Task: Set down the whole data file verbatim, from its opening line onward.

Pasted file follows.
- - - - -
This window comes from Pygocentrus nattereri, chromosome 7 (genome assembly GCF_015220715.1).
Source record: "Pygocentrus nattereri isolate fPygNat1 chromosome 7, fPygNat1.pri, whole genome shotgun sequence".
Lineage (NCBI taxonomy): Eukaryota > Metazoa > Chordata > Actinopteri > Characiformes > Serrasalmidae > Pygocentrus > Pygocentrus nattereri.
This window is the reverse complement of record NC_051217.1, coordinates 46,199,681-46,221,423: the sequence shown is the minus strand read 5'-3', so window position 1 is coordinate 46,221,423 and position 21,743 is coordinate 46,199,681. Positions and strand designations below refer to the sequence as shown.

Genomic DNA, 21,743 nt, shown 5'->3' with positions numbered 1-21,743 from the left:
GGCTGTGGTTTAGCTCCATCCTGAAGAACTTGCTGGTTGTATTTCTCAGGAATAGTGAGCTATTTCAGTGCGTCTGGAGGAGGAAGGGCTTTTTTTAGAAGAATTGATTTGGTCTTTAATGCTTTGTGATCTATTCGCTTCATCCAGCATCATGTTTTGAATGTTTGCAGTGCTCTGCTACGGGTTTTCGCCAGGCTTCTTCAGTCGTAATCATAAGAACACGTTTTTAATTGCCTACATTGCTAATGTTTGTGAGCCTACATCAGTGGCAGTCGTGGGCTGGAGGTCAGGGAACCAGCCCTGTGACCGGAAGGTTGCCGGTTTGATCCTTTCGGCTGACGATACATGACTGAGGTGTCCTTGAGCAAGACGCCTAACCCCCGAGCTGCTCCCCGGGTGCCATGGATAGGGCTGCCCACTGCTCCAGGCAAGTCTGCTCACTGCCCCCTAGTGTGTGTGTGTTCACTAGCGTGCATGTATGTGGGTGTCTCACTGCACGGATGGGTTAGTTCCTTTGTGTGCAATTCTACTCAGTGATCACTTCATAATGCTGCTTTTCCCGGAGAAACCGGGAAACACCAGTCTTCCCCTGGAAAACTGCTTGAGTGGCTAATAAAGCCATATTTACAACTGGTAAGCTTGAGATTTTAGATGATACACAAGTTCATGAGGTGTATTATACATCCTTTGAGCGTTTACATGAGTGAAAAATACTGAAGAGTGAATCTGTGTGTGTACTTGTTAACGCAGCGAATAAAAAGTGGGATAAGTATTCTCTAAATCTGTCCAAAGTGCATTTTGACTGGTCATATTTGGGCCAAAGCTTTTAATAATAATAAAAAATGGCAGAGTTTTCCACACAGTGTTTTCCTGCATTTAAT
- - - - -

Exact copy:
This window comes from Pygocentrus nattereri, chromosome 7 (genome assembly GCF_015220715.1).
Source record: "Pygocentrus nattereri isolate fPygNat1 chromosome 7, fPygNat1.pri, whole genome shotgun sequence".
Lineage (NCBI taxonomy): Eukaryota > Metazoa > Chordata > Actinopteri > Characiformes > Serrasalmidae > Pygocentrus > Pygocentrus nattereri.
This window is the reverse complement of record NC_051217.1, coordinates 46,199,681-46,221,423: the sequence shown is the minus strand read 5'-3', so window position 1 is coordinate 46,221,423 and position 21,743 is coordinate 46,199,681. Positions and strand designations below refer to the sequence as shown.

Genomic DNA, 21,743 nt, shown 5'->3' with positions numbered 1-21,743 from the left:
GGCTGTGGTTTAGCTCCATCCTGAAGAACTTGCTGGTTGTATTTCTCAGGAATAGTGAGCTATTTCAGTGCGTCTGGAGGAGGAAGGGCTTTTTTTAGAAGAATTGATTTGGTCTTTAATGCTTTGTGATCTATTCGCTTCATCCAGCATCATGTTTTGAATGTTTGCAGTGCTCTGCTACGGGTTTTCGCCAGGCTTCTTCAGTCGTAATCATAAGAACACGTTTTTAATTGCCTACATTGCTAATGTTTGTGAGCCTACATCAGTGGCAGTCGTGGGCTGGAGGTCAGGGAACCAGCCCTGTGACCGGAAGGTTGCCGGTTTGATCCTTTCGGCTGACGATACATGACTGAGGTGTCCTTGAGCAAGACGCCTAACCCCCGAGCTGCTCCCCGGGTGCCATGGATAGGGCTGCCCACTGCTCCAGGCAAGTCTGCTCACTGCCCCCTAGTGTGTGTGTGTTCACTAGCGTGCATGTATGTGGGTGTCTCACTGCACGGATGGGTTAGTTCCTTTGTGTGCAATTCTACTCAGTGATCACTTCATAATGCTGCTTTTCCCGGAGAAACCGGGAAACACCAGTCTTCCCCTGGAAAACTGCTTGAGTGGCTAATAAAGCCATATTTACAACTGGTAAGCTTGAGATTTTAGATGATACACAAGTTCATGAGGTGTATTATACATCCTTTGAGCGTTTACATGAGTGAAAAATACTGAAGAGTGAATCTGTGTGTGTACTTGTTAACGCAGCGAATAAAAAGTGGGATAAGTATTCTCTAAATCTGTCCAAAGTGCATTTTGACTGGTCATATTTGGGCCAAAGCTTTTAATAATAATAAAAAATGGCAGAGTTTTCCACACAGTGTTTTCCTGCATTTAAT